Mar 31, 2014, 11:45 PM EDT
After 270 minutes, we have a pretty good idea of what to expect from Barcelona and Atlético Madrid. Unfortunately, we don’t have much that tells us which side is better, a mild inconvenience when you’re trying to figure out which club is most likely to advance from the teams’ UEFA Champions League quarterfinal matchup. Each of their three meetings this season (two in Spain’s Supercopa; one in La Liga) has ended in a draw, with the sides combining for only two goals. Sure, one side could prove clearly better than the other, but there’s nothing in recent history that says that will happen.
Instead, we’re left wondering what, if anything, can keep away goals or penalty kicks from deciding which team advances to Europe’s final four. One day ahead of leg one’s kickoff in Barcelona, there are four possibilities:
1. Lionel Messi is as hot as ever – In the teams’ last meeting, Messi only played 45 minutes, his return in January at the Vicente Calderón marking his first appearance since a thigh injury prematurely ended his 2013. Now fully healthy, Messi has scored in 11 of his last 12 games, accumulating 17 goals along the way. As he showed with three goals in El Clasico, that form’s certainly capable of translating to big games.
2. Atlético has changed things up – In those first three games — 0-0, 1-1, and 0-0 affairs shared between August and January — Diego Simeone started David Villa up top with Diego Costa. In the two August games, Villa actually ended with a higher average position than Costa, who played wide right. In January, however, Villa was farther behind the Atlético number nine, playing alongside Atleti’s midfielders as Simeone crowded the middle of the park.
Now, after the team’s mid-winter slump, Atlético typically starts somebody more suited to that role. Natural midfielder Raúl García has been cast into the starting lineup at Villa’s expense, and while he has often been used as more of a supporting striker than a highly deployed midfielder, Garcíá still brings more of a center-of-the-park mentality to Simeone’s choice XI.
Unfortunately, García is suspended for leg one, a problem exacerbated by the potential absence of Costa. The Brazilian-cum-Spaniard left Monday’s training session with an apparent leg injury. Though Costa had yet to be evaluated by the team’s medical staff by the end of practice, Simeone said it was “unlikely” Costa would play on Tuesday.
Personnel-wise, that means a huge step down. Villa is likely to start up top, while Thiago could join Gabi and Mario Suárez to make a three-man midfield. Or perhaps Uruguayan Cristian Rodríguez will get the call.
Regardless, Atlético will be different. They won’t start two true strikers. But whereas over the last two months that’s been by choice, in Barcelona, it may be by necessity.
3. Champions League is different. Right? – I’m not sure how much I believe this will matter, but in the past, when we’ve seen teams face off over 180 minutes (as opposed to 90, as they do in league) the games sure seem to change. Long-term thinking leads to cagier affairs, ones often complicated by the away goals rule. Insert battle versus war analogy here.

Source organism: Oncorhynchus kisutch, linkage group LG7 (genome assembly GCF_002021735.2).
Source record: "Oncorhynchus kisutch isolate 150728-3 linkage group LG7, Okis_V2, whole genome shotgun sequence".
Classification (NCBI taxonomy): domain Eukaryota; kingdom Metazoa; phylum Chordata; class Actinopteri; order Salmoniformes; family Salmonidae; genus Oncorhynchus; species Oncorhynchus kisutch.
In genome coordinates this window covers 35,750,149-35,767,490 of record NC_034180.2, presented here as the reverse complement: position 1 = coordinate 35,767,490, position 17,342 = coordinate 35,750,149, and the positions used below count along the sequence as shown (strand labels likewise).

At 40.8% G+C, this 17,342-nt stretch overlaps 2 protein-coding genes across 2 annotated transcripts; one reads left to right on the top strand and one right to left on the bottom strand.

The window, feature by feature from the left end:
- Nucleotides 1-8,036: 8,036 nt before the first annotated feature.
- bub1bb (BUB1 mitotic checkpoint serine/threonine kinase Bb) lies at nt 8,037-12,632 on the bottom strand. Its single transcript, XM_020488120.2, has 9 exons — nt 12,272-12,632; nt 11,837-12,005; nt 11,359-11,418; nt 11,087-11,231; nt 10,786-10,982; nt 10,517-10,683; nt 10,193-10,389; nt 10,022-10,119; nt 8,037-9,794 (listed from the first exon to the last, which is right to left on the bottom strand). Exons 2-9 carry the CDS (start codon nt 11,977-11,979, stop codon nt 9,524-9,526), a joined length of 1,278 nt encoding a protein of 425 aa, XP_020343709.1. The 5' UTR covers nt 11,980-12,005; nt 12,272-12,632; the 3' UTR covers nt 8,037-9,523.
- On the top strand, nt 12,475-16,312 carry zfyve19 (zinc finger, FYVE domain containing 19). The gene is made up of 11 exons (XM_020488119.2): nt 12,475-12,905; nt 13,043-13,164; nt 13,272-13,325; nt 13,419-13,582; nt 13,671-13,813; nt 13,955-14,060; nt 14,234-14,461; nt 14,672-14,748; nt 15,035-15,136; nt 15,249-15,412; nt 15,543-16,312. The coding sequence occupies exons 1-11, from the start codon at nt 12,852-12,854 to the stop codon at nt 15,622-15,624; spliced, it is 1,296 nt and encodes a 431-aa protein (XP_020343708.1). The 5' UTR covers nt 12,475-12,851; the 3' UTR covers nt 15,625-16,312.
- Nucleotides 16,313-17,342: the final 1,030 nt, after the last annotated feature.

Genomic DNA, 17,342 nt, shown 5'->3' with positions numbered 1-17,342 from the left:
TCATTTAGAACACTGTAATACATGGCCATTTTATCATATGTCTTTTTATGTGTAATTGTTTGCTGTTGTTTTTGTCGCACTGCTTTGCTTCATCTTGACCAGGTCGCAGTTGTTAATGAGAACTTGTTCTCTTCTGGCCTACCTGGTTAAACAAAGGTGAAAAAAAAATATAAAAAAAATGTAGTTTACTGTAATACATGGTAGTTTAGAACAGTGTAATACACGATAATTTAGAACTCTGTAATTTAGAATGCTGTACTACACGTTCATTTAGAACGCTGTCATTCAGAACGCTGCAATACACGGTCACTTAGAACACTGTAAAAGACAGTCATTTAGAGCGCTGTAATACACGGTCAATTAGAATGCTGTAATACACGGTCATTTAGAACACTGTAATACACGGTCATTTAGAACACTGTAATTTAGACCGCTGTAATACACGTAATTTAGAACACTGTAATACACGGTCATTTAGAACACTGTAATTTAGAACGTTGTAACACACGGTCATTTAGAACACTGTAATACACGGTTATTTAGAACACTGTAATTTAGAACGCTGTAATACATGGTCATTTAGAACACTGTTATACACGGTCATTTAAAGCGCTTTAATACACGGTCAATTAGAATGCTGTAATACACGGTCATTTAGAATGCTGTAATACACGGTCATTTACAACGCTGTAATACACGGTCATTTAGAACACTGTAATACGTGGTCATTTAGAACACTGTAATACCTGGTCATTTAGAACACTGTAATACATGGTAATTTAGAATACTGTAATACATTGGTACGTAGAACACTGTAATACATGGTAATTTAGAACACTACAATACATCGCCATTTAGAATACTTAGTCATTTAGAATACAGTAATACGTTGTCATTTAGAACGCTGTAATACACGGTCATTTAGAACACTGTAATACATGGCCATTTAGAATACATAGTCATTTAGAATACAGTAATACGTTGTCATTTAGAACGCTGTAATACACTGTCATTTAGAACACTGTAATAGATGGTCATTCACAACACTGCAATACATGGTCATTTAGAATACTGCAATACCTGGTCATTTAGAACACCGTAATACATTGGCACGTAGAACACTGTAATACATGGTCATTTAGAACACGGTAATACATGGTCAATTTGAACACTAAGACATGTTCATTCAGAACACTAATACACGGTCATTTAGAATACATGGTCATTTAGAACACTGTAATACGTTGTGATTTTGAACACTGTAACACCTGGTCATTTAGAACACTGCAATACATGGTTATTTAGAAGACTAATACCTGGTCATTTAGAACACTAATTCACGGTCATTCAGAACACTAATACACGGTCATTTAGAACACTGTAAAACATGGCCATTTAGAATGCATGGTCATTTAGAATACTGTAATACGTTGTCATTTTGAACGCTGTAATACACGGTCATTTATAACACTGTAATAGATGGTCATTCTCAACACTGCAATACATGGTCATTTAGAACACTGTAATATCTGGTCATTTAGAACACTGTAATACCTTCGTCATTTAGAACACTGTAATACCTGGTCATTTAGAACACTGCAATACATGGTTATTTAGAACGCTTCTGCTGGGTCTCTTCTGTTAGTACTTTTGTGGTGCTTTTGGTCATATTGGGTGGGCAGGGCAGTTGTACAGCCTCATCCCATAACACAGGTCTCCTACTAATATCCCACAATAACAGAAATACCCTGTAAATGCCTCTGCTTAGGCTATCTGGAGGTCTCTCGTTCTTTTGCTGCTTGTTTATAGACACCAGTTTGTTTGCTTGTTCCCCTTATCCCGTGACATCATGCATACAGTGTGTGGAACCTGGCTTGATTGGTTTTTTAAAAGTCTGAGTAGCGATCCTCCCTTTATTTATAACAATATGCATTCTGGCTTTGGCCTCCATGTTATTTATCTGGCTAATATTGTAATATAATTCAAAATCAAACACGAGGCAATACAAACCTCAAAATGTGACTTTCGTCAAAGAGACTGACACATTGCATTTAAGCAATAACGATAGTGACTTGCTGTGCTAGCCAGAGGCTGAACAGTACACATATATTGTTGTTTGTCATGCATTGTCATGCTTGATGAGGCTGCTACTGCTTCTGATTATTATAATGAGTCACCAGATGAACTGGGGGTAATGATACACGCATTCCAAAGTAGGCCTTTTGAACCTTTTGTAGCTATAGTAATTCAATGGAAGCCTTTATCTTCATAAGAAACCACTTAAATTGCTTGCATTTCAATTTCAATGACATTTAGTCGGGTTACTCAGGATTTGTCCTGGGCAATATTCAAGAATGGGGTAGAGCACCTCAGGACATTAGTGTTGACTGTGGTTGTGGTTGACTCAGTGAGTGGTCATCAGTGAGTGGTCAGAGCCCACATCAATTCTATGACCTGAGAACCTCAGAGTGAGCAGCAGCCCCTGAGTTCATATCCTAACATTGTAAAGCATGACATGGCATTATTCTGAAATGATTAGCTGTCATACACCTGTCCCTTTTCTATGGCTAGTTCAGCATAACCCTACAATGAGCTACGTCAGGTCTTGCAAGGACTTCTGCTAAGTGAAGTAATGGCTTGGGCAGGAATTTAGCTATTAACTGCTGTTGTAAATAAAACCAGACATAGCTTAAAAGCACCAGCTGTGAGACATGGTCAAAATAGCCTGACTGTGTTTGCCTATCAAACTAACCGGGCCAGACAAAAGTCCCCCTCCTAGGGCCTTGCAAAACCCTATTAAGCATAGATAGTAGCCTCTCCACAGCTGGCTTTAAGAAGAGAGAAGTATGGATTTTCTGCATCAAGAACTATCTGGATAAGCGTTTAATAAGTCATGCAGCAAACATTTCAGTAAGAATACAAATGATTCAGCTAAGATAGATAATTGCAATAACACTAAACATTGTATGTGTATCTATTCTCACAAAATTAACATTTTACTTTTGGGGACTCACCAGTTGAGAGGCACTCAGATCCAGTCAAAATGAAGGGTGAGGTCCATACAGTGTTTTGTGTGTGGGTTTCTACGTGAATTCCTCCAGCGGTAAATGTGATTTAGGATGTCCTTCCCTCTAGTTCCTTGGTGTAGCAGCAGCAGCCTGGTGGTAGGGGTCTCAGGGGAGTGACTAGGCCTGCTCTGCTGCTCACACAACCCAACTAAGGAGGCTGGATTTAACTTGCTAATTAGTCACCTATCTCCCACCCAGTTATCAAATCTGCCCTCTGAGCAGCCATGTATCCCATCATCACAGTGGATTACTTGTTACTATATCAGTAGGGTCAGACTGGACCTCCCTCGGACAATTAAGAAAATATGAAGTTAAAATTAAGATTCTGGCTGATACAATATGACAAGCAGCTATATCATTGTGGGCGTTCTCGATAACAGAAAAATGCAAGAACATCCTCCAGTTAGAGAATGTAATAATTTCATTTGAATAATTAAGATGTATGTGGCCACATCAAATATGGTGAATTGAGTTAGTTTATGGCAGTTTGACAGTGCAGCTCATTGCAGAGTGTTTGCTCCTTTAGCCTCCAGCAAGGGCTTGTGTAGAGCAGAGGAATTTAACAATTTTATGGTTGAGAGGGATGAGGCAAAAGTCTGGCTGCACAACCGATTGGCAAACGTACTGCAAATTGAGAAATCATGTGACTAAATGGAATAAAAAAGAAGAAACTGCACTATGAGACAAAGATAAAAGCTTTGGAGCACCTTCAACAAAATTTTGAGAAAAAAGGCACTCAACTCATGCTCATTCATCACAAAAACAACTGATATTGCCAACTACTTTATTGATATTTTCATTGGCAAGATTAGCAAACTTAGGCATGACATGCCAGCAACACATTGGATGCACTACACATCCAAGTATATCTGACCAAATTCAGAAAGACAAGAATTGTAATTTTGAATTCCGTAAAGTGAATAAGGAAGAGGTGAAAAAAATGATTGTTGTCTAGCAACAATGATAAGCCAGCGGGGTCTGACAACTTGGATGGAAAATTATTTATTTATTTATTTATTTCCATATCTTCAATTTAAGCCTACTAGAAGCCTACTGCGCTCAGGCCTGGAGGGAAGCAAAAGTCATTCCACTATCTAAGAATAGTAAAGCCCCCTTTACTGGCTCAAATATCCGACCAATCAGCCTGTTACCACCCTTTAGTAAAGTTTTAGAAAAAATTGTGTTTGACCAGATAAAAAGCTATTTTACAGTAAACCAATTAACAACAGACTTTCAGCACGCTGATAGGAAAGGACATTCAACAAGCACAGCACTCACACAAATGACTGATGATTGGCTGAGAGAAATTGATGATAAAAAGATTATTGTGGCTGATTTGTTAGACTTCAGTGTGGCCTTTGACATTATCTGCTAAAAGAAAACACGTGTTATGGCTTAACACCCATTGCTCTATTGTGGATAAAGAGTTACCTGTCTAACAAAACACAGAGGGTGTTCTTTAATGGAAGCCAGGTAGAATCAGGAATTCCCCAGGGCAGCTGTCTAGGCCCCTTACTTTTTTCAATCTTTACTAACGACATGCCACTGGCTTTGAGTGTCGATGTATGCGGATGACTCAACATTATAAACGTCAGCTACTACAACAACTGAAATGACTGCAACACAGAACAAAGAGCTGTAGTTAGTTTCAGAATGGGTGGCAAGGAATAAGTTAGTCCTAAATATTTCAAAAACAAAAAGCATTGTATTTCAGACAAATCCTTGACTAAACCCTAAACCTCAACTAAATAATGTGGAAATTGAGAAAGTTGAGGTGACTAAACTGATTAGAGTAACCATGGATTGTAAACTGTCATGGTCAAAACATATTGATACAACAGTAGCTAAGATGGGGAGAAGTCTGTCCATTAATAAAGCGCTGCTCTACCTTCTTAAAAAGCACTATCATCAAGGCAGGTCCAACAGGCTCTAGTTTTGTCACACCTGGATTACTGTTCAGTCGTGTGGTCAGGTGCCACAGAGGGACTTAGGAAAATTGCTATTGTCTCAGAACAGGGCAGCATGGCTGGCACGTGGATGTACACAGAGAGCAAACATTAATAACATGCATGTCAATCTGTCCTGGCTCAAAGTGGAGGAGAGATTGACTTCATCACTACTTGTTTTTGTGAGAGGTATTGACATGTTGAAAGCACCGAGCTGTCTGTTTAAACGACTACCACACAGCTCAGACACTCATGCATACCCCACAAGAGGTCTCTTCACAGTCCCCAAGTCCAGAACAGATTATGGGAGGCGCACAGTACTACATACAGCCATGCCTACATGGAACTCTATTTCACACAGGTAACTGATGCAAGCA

There are a few other reasons to believe Champions League, in particular, is different. The stakes are certainly higher, and whereas in Spain Atlético and Barça will get an officiating crew very familiar with each side, Tuesday’s officials hail from Germany.
To whatever extent those things matter, Barcelona will be more familiar with how to deal with them, compounding any differentiating effects that might exist in Champions League.
4. Víctor Valdés is out – As Real Madrid’s handling of Iker Casillas has shown, sometimes the effect of a perceived great goalkeeper can be overstated. Very often, good teams have solid options waiting in reserve. It’s not always the end of the world when your number one goes down.
Barcelona’s position, however, may be different. After suffering a torn ACL this weekend, usual number one Víctor Valdés is gone. He’s done for the year, and having declared his intention to leave the club at the end of the season, he may have also played his last minute with Barcelona. This isn’t a case of Barça choosing to try somebody else.
On Tuesday, that somebody else will be 38-year-old José Manuel Pinto, a volatile Copa del Rey specialist who has played only 27 Liga games since joining Barcelona seven years ago. On Tuesday, he will make his seventh Champions League appearance for the Blaugrana, one that will undoubtedly become his most important contribution on the European stage. To date, the only lasting memory he’s crafted in Champions League was being red carded as a reserve against Real Madrid in 2011.
To be certain, he is not the Diego López to Valdés’s Casillas. This is a bigger step down, one which may become more apparent if Costa plays. Sure to seek contact (if not outright entice fouls), the Atlético sniper would tempt the more unpredictable side of the former Celta number one. On Tuesday, Pinto may be spared such temptations.
Beyond Costa’s antics, it will be up to Barça’s possession game to limit Pinto’s exposure. Against an opponent the three-time champions have failed to distinguish themselves from this season, the loss of Valdés could prove particularly important.
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